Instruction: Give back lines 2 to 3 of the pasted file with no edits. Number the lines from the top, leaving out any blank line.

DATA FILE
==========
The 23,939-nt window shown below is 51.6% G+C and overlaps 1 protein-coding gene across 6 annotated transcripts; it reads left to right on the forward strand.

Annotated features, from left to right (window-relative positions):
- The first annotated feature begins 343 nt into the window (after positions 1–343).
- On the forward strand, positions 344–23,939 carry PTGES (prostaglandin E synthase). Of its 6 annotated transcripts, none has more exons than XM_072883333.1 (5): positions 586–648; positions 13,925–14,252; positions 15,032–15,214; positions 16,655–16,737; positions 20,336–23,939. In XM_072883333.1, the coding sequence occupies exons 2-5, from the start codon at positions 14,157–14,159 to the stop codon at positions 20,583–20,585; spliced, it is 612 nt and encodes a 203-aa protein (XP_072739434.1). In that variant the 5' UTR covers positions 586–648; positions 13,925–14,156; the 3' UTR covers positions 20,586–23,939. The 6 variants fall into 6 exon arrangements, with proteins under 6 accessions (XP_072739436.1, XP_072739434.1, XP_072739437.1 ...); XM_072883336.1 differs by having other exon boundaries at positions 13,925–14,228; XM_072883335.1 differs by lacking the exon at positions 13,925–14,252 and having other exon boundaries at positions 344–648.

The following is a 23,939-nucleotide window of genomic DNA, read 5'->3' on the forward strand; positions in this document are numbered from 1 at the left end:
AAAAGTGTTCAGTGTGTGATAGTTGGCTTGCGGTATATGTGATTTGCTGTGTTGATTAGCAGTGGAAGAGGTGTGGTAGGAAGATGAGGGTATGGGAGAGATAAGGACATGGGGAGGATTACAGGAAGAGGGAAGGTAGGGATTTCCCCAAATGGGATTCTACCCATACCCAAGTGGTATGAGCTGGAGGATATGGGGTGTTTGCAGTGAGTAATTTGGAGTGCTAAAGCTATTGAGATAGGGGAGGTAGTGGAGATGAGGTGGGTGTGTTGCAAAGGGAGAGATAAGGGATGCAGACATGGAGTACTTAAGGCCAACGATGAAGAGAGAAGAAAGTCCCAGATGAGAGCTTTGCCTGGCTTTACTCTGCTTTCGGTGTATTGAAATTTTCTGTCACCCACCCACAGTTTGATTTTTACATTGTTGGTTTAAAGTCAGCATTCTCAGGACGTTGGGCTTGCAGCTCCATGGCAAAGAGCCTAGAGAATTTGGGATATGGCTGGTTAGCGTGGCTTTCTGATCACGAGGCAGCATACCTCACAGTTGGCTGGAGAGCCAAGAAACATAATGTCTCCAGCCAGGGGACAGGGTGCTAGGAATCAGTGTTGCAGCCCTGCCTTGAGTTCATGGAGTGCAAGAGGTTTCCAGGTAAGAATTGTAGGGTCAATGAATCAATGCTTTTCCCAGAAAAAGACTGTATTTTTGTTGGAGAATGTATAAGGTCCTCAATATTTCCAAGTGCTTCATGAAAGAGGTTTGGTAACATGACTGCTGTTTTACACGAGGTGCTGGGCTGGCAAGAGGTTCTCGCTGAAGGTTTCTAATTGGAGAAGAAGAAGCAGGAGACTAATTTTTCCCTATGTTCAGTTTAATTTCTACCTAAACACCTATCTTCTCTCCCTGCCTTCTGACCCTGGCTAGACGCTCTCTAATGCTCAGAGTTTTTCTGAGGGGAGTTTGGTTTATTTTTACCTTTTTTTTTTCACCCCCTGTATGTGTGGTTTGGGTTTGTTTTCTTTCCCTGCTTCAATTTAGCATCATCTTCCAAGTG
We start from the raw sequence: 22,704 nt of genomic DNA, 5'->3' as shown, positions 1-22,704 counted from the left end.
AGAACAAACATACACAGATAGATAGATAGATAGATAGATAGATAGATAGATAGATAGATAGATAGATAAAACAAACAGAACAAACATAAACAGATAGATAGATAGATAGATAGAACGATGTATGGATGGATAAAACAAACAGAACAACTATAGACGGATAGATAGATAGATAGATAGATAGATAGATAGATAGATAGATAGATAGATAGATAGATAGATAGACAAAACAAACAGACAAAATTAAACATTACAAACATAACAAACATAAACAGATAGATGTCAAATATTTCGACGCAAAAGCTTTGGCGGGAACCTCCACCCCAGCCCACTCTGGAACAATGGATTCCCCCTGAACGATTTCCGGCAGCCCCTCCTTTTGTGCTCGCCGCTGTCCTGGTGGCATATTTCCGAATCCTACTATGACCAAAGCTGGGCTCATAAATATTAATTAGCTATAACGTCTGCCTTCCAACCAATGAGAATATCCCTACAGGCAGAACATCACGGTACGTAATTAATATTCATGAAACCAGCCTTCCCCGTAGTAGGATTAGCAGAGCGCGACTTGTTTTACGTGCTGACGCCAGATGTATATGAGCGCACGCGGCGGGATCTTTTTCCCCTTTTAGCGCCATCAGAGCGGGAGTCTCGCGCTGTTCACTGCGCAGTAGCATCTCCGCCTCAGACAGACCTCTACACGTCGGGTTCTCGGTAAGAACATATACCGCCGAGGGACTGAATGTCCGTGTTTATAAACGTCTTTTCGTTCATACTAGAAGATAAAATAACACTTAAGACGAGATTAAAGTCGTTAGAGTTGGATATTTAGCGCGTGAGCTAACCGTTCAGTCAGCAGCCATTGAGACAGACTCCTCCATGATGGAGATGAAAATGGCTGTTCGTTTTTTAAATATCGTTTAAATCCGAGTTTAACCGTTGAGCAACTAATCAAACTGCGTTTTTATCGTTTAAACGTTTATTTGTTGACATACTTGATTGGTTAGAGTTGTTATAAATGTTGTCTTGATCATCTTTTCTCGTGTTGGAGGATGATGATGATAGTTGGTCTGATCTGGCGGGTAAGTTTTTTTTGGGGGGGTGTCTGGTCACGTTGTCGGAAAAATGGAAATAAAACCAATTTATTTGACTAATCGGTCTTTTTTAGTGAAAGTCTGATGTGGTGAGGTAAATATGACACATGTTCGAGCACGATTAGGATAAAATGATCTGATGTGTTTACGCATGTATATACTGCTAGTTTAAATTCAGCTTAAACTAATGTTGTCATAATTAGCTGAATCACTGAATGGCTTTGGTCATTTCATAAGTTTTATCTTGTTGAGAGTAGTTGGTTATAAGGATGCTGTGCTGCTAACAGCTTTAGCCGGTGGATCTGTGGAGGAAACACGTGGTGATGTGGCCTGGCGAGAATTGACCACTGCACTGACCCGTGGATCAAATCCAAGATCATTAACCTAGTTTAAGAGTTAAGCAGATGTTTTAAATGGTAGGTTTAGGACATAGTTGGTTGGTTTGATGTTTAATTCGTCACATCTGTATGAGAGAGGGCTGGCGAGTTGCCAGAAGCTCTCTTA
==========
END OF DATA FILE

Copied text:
Annotated features, from left to right (window-relative positions):
- The first annotated feature begins 343 nt into the window (after positions 1–343).